Yep, it’s my birthday and I’m officially old. My younger sister and my wife both use this day yearly to remind me of that fact. Unfortunately, they’re right – I am getting old, and getting sick of grad school, which has had me thinking about what I’d like to be doing, if/when I ever get out of here. (Nominally, it should be in the fall.)
In light of many current discussions about the world of academia, for instance this excellent piece by Jennifer Rohn, I’ve been pretty much convinced I’m not interested in going down the academic path. I understand the value of a post-doc position, but I just don’t see it really being the right path for me. I’ll save those particular reasons for another post on another day, though.
Instead, I’d rather focus on what I want out of my next position, or rather, what’s lacking in my current position. I suspect that what’s lacking here is also lacking in most academic labs, and in my limited experience, I’ve seen varying degrees of it, but apparently post-graduate education is supposed to be a lonely path, so I think my criticisms are likely valid in most labs.
The first thing I’m really lacking is teamwork. To be fair, I don’t want to say that you can’t work as a team in academia, because it can and has been done, although usually in the form of collaborations. Instead, what I feel is lacking is the ability to share a set of goals with co-workers. During my time at Zymeworks, I enjoyed the sense that everyone was working together towards the same objective. We may not all have had the same tasks, but we had a common goal and achieving that goal meant that everyone did their part. When one person struggled, others could provide assistance and advice. For instance, we often had competitions to see who could come up with the best method, and then picked the best one. That was teamwork, and the best ideas always came to the top.
In contrast, I’ve rarely shared the same goals with other people in grad school. I’ve shared tasks with other people (while they tried to scoop me), or shared goals with people (when they needed my work to accomplish their tasks), but failed to find any real evidence of teamwork. The closest I’ve come was when a full-time employee was helping me write code for FindPeaks. For a brief time, we had the same goal : implement and test a particular solution, and that period was one of my most productive in the past 4 years and I’ve often lamented that he moved back to Europe. (He was also a good friend.)
Instead, teamwork (in this environment) usually consists of someone taking your code and applying it to their own project and coming back to you with bug reports, or sometimes it means one person finds something interesting and hands it off to another scientist. It strikes me as a “teamwork by pipeline” method. It’s useful in that the work of one person stands independently of everyone else’s. Unfortunately, no cross-pollination of ideas ever takes place, and the pipeline is the sum of everyone’s independent work. Bad ideas are never challenged and no one ever really knows what another person has done. Not ideal, in my humble opinion.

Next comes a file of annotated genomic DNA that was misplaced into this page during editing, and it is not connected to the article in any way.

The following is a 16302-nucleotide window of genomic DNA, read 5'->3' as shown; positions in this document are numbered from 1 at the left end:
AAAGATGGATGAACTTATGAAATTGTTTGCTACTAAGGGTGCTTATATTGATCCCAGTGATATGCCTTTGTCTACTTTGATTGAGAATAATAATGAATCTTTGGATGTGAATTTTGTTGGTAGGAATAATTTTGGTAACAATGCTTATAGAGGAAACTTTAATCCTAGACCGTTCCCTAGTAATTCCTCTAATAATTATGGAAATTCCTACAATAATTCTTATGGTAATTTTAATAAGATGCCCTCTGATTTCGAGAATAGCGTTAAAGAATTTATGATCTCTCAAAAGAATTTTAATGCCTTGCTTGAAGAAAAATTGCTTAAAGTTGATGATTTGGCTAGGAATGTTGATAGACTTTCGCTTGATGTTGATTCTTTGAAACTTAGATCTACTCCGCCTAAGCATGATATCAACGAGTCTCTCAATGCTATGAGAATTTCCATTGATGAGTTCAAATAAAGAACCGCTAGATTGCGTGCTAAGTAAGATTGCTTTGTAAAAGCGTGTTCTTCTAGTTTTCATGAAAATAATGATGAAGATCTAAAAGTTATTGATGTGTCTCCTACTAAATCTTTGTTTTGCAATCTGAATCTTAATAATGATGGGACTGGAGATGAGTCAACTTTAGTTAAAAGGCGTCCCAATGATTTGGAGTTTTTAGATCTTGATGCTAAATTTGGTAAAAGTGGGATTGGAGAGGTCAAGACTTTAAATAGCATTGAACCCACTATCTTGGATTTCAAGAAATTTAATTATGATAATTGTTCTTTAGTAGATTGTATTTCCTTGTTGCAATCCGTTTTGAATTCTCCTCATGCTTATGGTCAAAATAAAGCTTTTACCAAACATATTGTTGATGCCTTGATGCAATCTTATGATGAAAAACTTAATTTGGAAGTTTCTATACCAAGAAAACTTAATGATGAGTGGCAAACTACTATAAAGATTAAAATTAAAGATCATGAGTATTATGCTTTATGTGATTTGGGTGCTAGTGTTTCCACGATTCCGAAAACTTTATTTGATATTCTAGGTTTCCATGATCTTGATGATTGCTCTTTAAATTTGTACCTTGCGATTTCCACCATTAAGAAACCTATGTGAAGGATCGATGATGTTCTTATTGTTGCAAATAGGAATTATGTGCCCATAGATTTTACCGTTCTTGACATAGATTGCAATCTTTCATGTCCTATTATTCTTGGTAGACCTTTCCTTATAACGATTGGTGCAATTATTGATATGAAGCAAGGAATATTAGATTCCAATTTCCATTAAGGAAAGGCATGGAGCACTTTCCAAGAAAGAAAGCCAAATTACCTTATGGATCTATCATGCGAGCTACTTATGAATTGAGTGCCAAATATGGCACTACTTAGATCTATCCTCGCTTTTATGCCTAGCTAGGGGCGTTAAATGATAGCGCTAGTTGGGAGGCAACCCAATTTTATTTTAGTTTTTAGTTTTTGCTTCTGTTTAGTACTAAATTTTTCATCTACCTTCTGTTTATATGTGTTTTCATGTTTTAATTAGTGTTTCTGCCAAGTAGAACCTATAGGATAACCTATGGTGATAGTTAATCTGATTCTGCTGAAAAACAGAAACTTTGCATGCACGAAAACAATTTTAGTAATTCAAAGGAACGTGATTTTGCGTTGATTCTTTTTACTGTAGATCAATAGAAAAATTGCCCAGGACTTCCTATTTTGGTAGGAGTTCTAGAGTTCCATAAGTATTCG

That takes me to another facet of what I wish I had in my working environment: interaction. I miss bouncing ideas off of others – and I miss discussing ideas in a context that people can constructively tell you when you’re wrong… before you implement something and waste your time finding out you’re wrong. I’ve gotten used to spending entire days sitting at my desk without talking to a single other person. (Thank goodness for twitter and blogs!) I used to have the excuse of playing ping pong for a half hour in the afternoon (alas, they took away the ping pong table about a year ago to put in a new first aid station), but without a common lunch room or any activity other than the occasional walk to the lecture theater, it gets pretty lonely in the cubicle farm. I’ve taken to walking over to people instead of emailing them, but it’s disruptive to other people’s working habits, so I try to do it only for important items.
I also crave feedback. I know grad school is about working independently, but 4 years into it, the vast majority of my feedback has been in the form of bug reports. That would probably be par for the course… if I were working as a programmer. Instead, I’ve been doing bioinformatics, and I’d love to hear about the biology too. Imagine you’re writing a book, and the only feedback you ever get is about the spelling mistakes. It’s valuable information, to be sure, but it won’t help you refine the plot or character development. Authors use spell checkers, but they have editors for a reason.
I know it’s unreasonable to expect to be involved in the applications of my software, but hey, we can all hope, can’t we?
Anyhow, now that I’m done complaining about what I’m missing, I should also be thankful for what I have: a lot of resources (how many other graduate students get their own dedicated server and RAID?), a lot of freedom (how many other grad students can invent up projects out of thin air and get support for them?), a lot of leeway (how many other grad students can do all of their work openly on the web?) and a lot of opportunities (how many other grad students actually have people looking to collaborate with them?).
Even though I find things lacking in some elements, I’m happy to say I don’t think I’d trade away what I do have. Now, I just have to figure out if there’s some way to combine it all. Is the perfect job too much to ask for my birthday? (-;